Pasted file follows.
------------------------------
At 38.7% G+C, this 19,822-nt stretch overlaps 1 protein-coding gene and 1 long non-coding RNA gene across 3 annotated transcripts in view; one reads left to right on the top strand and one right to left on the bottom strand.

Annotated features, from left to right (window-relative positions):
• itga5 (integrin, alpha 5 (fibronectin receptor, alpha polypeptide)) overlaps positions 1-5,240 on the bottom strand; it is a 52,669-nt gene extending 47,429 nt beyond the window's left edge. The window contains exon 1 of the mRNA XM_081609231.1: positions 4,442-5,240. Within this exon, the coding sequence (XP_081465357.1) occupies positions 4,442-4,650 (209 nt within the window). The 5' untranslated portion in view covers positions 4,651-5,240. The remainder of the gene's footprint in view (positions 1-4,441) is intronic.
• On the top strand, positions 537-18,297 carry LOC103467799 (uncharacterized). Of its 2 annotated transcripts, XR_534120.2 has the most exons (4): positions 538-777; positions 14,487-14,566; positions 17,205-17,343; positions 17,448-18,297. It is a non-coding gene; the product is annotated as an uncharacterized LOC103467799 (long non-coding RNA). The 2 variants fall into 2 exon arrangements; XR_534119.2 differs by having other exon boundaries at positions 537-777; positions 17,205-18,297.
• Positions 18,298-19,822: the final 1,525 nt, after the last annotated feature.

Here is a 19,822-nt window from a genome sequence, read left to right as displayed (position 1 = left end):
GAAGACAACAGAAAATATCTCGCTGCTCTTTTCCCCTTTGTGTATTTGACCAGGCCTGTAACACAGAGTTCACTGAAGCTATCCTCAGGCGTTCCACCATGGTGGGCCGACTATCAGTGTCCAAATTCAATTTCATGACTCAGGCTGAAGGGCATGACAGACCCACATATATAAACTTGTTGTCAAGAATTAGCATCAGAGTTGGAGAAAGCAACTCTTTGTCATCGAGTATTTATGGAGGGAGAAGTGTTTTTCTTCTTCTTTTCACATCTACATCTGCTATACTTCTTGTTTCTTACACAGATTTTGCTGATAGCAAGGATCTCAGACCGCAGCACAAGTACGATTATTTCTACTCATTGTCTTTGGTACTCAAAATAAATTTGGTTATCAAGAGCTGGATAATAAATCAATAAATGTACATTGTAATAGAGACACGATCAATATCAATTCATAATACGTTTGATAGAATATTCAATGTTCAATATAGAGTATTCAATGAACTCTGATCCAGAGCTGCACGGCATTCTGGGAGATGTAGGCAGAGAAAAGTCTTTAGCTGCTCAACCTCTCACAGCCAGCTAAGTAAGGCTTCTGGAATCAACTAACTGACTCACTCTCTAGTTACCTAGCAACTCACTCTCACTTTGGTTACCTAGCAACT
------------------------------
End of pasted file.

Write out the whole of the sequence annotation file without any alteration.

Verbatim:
At 38.7% G+C, this 19,822-nt stretch overlaps 1 protein-coding gene and 1 long non-coding RNA gene across 3 annotated transcripts in view; one reads left to right on the top strand and one right to left on the bottom strand.

Annotated features, from left to right (window-relative positions):
• itga5 (integrin, alpha 5 (fibronectin receptor, alpha polypeptide)) overlaps positions 1-5,240 on the bottom strand; it is a 52,669-nt gene extending 47,429 nt beyond the window's left edge. The window contains exon 1 of the mRNA XM_081609231.1: positions 4,442-5,240. Within this exon, the coding sequence (XP_081465357.1) occupies positions 4,442-4,650 (209 nt within the window). The 5' untranslated portion in view covers positions 4,651-5,240. The remainder of the gene's footprint in view (positions 1-4,441) is intronic.
• On the top strand, positions 537-18,297 carry LOC103467799 (uncharacterized). Of its 2 annotated transcripts, XR_534120.2 has the most exons (4): positions 538-777; positions 14,487-14,566; positions 17,205-17,343; positions 17,448-18,297. It is a non-coding gene; the product is annotated as an uncharacterized LOC103467799 (long non-coding RNA). The 2 variants fall into 2 exon arrangements; XR_534119.2 differs by having other exon boundaries at positions 537-777; positions 17,205-18,297.
• Positions 18,298-19,822: the final 1,525 nt, after the last annotated feature.

Here is a 19,822-nt window from a genome sequence, read left to right as displayed (position 1 = left end):
GAAGACAACAGAAAATATCTCGCTGCTCTTTTCCCCTTTGTGTATTTGACCAGGCCTGTAACACAGAGTTCACTGAAGCTATCCTCAGGCGTTCCACCATGGTGGGCCGACTATCAGTGTCCAAATTCAATTTCATGACTCAGGCTGAAGGGCATGACAGACCCACATATATAAACTTGTTGTCAAGAATTAGCATCAGAGTTGGAGAAAGCAACTCTTTGTCATCGAGTATTTATGGAGGGAGAAGTGTTTTTCTTCTTCTTTTCACATCTACATCTGCTATACTTCTTGTTTCTTACACAGATTTTGCTGATAGCAAGGATCTCAGACCGCAGCACAAGTACGATTATTTCTACTCATTGTCTTTGGTACTCAAAATAAATTTGGTTATCAAGAGCTGGATAATAAATCAATAAATGTACATTGTAATAGAGACACGATCAATATCAATTCATAATACGTTTGATAGAATATTCAATGTTCAATATAGAGTATTCAATGAACTCTGATCCAGAGCTGCACGGCATTCTGGGAGATGTAGGCAGAGAAAAGTCTTTAGCTGCTCAACCTCTCACAGCCAGCTAAGTAAGGCTTCTGGAATCAACTAACTGACTCACTCTCTAGTTACCTAGCAACTCACTCTCACTTTGGTTACCTAGCAACT